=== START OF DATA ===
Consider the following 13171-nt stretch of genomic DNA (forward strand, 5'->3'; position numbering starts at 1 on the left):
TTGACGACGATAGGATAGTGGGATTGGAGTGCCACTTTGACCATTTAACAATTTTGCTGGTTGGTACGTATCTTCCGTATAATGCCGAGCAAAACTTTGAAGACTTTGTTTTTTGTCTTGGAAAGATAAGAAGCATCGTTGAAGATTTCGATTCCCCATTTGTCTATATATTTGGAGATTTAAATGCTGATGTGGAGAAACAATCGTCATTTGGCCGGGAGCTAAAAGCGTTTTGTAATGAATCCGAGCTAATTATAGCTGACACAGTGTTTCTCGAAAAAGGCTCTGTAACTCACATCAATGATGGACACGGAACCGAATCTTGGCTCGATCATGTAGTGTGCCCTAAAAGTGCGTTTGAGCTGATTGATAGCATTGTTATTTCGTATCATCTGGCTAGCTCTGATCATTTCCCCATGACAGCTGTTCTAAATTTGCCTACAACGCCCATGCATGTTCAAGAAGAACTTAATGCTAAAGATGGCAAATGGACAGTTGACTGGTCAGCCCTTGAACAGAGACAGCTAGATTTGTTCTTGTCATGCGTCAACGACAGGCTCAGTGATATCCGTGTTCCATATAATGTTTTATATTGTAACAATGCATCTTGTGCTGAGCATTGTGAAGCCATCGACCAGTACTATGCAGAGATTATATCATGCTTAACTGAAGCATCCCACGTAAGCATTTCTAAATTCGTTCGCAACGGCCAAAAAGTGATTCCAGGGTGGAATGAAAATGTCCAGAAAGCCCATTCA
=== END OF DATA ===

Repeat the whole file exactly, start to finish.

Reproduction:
Consider the following 13171-nt stretch of genomic DNA (forward strand, 5'->3'; position numbering starts at 1 on the left):
TTGACGACGATAGGATAGTGGGATTGGAGTGCCACTTTGACCATTTAACAATTTTGCTGGTTGGTACGTATCTTCCGTATAATGCCGAGCAAAACTTTGAAGACTTTGTTTTTTGTCTTGGAAAGATAAGAAGCATCGTTGAAGATTTCGATTCCCCATTTGTCTATATATTTGGAGATTTAAATGCTGATGTGGAGAAACAATCGTCATTTGGCCGGGAGCTAAAAGCGTTTTGTAATGAATCCGAGCTAATTATAGCTGACACAGTGTTTCTCGAAAAAGGCTCTGTAACTCACATCAATGATGGACACGGAACCGAATCTTGGCTCGATCATGTAGTGTGCCCTAAAAGTGCGTTTGAGCTGATTGATAGCATTGTTATTTCGTATCATCTGGCTAGCTCTGATCATTTCCCCATGACAGCTGTTCTAAATTTGCCTACAACGCCCATGCATGTTCAAGAAGAACTTAATGCTAAAGATGGCAAATGGACAGTTGACTGGTCAGCCCTTGAACAGAGACAGCTAGATTTGTTCTTGTCATGCGTCAACGACAGGCTCAGTGATATCCGTGTTCCATATAATGTTTTATATTGTAACAATGCATCTTGTGCTGAGCATTGTGAAGCCATCGACCAGTACTATGCAGAGATTATATCATGCTTAACTGAAGCATCCCACGTAAGCATTTCTAAATTCGTTCGCAACGGCCAAAAAGTGATTCCAGGGTGGAATGAAAATGTCCAGAAAGCCCATTCA